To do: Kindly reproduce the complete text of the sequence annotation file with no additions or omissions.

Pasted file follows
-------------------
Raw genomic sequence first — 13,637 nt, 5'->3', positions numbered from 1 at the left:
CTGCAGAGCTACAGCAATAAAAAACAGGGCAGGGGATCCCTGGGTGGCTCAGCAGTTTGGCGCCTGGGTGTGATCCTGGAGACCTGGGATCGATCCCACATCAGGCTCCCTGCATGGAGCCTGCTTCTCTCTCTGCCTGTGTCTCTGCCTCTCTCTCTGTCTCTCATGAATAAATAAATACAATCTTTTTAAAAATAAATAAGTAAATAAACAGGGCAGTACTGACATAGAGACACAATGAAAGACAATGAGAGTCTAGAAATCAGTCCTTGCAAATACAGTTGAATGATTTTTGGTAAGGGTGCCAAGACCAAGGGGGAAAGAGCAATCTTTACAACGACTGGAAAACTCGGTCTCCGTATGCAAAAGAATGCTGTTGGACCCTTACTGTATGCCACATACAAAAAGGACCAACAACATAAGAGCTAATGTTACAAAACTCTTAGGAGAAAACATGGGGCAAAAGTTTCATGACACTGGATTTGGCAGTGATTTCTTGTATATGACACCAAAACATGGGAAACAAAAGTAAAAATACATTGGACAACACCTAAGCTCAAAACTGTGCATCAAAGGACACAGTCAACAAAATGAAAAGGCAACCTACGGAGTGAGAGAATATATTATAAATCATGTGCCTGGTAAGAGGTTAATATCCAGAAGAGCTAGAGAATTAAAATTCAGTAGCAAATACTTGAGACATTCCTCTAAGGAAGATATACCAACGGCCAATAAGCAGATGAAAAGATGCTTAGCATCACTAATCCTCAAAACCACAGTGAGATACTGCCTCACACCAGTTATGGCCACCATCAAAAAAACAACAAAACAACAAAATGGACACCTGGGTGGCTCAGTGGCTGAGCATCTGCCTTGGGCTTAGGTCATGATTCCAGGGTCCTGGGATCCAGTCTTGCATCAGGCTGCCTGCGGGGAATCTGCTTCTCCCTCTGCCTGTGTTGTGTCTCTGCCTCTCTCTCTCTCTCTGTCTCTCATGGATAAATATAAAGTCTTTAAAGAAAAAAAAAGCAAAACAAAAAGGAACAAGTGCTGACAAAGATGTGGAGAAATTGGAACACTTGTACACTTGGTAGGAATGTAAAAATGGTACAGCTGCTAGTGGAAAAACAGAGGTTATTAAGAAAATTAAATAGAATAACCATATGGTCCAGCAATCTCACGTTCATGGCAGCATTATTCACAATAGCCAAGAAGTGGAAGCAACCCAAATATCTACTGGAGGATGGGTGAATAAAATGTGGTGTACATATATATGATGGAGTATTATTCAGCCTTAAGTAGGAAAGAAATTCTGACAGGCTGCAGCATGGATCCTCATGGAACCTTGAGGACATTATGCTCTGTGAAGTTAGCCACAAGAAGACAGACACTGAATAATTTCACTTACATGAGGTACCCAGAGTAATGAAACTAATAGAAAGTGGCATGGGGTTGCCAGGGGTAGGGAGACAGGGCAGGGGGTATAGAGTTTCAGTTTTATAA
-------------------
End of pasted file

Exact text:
Raw genomic sequence first — 13,637 nt, 5'->3', positions numbered from 1 at the left:
CTGCAGAGCTACAGCAATAAAAAACAGGGCAGGGGATCCCTGGGTGGCTCAGCAGTTTGGCGCCTGGGTGTGATCCTGGAGACCTGGGATCGATCCCACATCAGGCTCCCTGCATGGAGCCTGCTTCTCTCTCTGCCTGTGTCTCTGCCTCTCTCTCTGTCTCTCATGAATAAATAAATACAATCTTTTTAAAAATAAATAAGTAAATAAACAGGGCAGTACTGACATAGAGACACAATGAAAGACAATGAGAGTCTAGAAATCAGTCCTTGCAAATACAGTTGAATGATTTTTGGTAAGGGTGCCAAGACCAAGGGGGAAAGAGCAATCTTTACAACGACTGGAAAACTCGGTCTCCGTATGCAAAAGAATGCTGTTGGACCCTTACTGTATGCCACATACAAAAAGGACCAACAACATAAGAGCTAATGTTACAAAACTCTTAGGAGAAAACATGGGGCAAAAGTTTCATGACACTGGATTTGGCAGTGATTTCTTGTATATGACACCAAAACATGGGAAACAAAAGTAAAAATACATTGGACAACACCTAAGCTCAAAACTGTGCATCAAAGGACACAGTCAACAAAATGAAAAGGCAACCTACGGAGTGAGAGAATATATTATAAATCATGTGCCTGGTAAGAGGTTAATATCCAGAAGAGCTAGAGAATTAAAATTCAGTAGCAAATACTTGAGACATTCCTCTAAGGAAGATATACCAACGGCCAATAAGCAGATGAAAAGATGCTTAGCATCACTAATCCTCAAAACCACAGTGAGATACTGCCTCACACCAGTTATGGCCACCATCAAAAAAACAACAAAACAACAAAATGGACACCTGGGTGGCTCAGTGGCTGAGCATCTGCCTTGGGCTTAGGTCATGATTCCAGGGTCCTGGGATCCAGTCTTGCATCAGGCTGCCTGCGGGGAATCTGCTTCTCCCTCTGCCTGTGTTGTGTCTCTGCCTCTCTCTCTCTCTCTGTCTCTCATGGATAAATATAAAGTCTTTAAAGAAAAAAAAAGCAAAACAAAAAGGAACAAGTGCTGACAAAGATGTGGAGAAATTGGAACACTTGTACACTTGGTAGGAATGTAAAAATGGTACAGCTGCTAGTGGAAAAACAGAGGTTATTAAGAAAATTAAATAGAATAACCATATGGTCCAGCAATCTCACGTTCATGGCAGCATTATTCACAATAGCCAAGAAGTGGAAGCAACCCAAATATCTACTGGAGGATGGGTGAATAAAATGTGGTGTACATATATATGATGGAGTATTATTCAGCCTTAAGTAGGAAAGAAATTCTGACAGGCTGCAGCATGGATCCTCATGGAACCTTGAGGACATTATGCTCTGTGAAGTTAGCCACAAGAAGACAGACACTGAATAATTTCACTTACATGAGGTACCCAGAGTAATGAAACTAATAGAAAGTGGCATGGGGTTGCCAGGGGTAGGGAGACAGGGCAGGGGGTATAGAGTTTCAGTTTTATAA